Johann van Rooyen
Tablets, smartphones, iPods, MP3-players, USB flash drives, you name the device and people in Namibia have them. Employees or ‘end-users’, if you will, will bring their own devices to work and not hesitate to connect to company’s wi-fi or directly plug the device into the organisation’s network. This is known as BYOD or “Bring Your Own Device,” a phrase that refers to the practice of allowing employees to bring their own mobile devices to work for use with company systems, software, networks, or information. Sometimes with major repercussions for the organisation, however we should also look at the benefits that it brings.
BYOD has become a huge trend amongst enterprises, with nearly one-third of employees using personal devices at workplaces worldwide. The key benefits it can provide an enterprise, include increased productivity, reduced IT and operating costs, better mobility for employees, and higher appeal when it comes to hiring and retaining employees. For BYOD to be a success security measures need to be adapted and operating policies need to change. Administrators needs to be aware of application compatibilities and security policies.
So, although BYOD seems to be “free and mobile”, there need to be newer advanced policies implemented and administrators need to think differently about how connections are now being made. It can be hugely beneficial to the employees, their mobility and raise efficiency and effectiveness of the employees as long as it takes place within a secure network system.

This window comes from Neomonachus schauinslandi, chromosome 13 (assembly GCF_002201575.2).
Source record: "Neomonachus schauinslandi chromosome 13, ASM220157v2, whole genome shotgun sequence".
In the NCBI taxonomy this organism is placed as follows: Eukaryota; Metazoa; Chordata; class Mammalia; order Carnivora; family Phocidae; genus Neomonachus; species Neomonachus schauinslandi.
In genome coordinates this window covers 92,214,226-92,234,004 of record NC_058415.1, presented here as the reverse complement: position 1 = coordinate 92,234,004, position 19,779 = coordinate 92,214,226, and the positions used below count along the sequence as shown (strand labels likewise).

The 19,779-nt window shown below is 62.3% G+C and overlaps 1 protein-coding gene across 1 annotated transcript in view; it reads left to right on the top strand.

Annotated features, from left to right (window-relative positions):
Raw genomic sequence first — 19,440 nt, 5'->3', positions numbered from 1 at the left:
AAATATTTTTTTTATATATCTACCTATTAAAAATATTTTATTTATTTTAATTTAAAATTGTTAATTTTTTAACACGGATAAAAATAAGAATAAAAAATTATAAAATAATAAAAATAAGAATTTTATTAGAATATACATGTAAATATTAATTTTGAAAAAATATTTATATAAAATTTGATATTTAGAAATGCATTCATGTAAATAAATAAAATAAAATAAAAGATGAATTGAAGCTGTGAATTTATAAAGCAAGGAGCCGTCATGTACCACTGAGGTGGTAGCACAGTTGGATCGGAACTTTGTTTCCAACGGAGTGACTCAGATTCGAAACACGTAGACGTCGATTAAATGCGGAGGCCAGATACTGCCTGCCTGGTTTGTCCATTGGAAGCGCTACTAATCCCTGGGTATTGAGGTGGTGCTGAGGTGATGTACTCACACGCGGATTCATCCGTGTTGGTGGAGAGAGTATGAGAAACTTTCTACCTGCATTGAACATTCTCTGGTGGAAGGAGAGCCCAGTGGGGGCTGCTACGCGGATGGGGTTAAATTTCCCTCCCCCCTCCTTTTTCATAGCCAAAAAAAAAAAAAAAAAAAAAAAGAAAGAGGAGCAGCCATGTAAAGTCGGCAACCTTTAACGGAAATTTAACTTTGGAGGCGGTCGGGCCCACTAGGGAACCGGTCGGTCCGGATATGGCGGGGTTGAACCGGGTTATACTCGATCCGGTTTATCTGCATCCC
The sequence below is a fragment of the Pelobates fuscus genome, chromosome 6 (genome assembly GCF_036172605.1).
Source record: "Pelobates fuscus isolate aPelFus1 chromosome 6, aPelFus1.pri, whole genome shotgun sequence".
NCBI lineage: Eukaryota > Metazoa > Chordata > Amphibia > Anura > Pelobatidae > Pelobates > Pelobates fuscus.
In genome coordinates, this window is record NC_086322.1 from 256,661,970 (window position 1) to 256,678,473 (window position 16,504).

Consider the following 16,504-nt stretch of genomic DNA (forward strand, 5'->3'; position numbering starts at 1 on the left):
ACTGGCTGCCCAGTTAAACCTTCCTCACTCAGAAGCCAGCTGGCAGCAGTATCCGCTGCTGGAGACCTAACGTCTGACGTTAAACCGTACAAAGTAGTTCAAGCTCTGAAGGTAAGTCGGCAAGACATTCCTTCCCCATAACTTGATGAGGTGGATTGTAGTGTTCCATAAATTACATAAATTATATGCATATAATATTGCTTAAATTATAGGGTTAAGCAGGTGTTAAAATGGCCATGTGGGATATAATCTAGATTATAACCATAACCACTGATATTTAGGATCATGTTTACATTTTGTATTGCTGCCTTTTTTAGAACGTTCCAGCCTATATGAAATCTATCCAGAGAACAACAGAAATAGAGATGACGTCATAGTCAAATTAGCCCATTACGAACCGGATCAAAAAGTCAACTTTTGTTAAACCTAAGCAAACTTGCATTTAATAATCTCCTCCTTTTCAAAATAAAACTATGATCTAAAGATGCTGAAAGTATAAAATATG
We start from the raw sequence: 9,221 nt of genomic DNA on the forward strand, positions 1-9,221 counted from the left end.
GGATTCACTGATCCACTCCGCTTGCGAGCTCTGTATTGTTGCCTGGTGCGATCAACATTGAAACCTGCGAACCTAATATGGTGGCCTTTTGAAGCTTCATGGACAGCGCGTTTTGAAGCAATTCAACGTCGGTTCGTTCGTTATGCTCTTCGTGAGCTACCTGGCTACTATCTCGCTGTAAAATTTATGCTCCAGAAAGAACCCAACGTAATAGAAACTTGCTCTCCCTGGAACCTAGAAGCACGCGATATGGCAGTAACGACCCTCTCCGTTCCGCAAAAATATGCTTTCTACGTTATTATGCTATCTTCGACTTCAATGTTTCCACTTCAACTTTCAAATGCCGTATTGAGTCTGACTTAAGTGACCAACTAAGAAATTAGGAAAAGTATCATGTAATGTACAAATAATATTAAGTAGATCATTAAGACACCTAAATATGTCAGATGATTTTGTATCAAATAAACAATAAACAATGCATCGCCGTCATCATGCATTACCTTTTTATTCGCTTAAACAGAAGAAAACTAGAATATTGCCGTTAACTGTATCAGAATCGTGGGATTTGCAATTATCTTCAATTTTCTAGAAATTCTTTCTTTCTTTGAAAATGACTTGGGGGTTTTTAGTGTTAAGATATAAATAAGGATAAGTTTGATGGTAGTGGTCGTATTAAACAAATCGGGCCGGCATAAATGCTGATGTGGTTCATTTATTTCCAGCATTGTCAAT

However, there’s a delicate Risk/Reward balance that needs to be examined BYOD can lead to data breaches and increased liability for the organization, where we no longer look at Bring Your Own Device, but it becomes Bring Your Own DAMAGE! It is not just companies, but Government, Ministries and all organisations that use ICT in one way or another are at risk.
The downside, of course, is that there are a number of security risks with BYOD…which can lead to serious Damage:
Hardware: With corporate-sanctioned and provided devices, the company has direct control over the specific phone hardware choice, and it is usually checked and meets corporate compliance needs, providing the organisation has compliancy rules. Which every Namibian organisation should have incidentally. When companies provide phones and other devices to employees, those devices are typically provisioned with default configurations that meet corporate policies.
Malware: When employees bring their own devices, they bring whatever is on those devices to work as well. Since the device is often used for personal business too, devices could well be at risk from malware and other cybersecurity risks that didn’t originate within the company. Viruses, data leaks and malware are all a real possibility. The risk of BYOD users bringing their malware with them should be a major concern to the organisation. The whole ICT-System could become vulnerable and compromised.
Data exfiltration: Beyond the risk of potentially introducing malware into a corporate environment, BYOD also exposes the company to the risk of data loss or leakage. With a corporate provisioned device, by default it should have security controls in place. With unmanaged BYOD devices, a user that gets unfettered access to a corporate network could take whatever they have access to and bring it with them outside the company. And that device could be stolen or lost too.
As long as companies and organisations, both large and small have a proper compliancy plan in plan, sufficient safeguards against viruses and their Wi-Fi is properly protected, bringing your own device can be a force for good and make your employees more independent, able to work remotely and help grow your business. You will be safe and secure in knowing that BYOD does not mean Bring your Own Damage.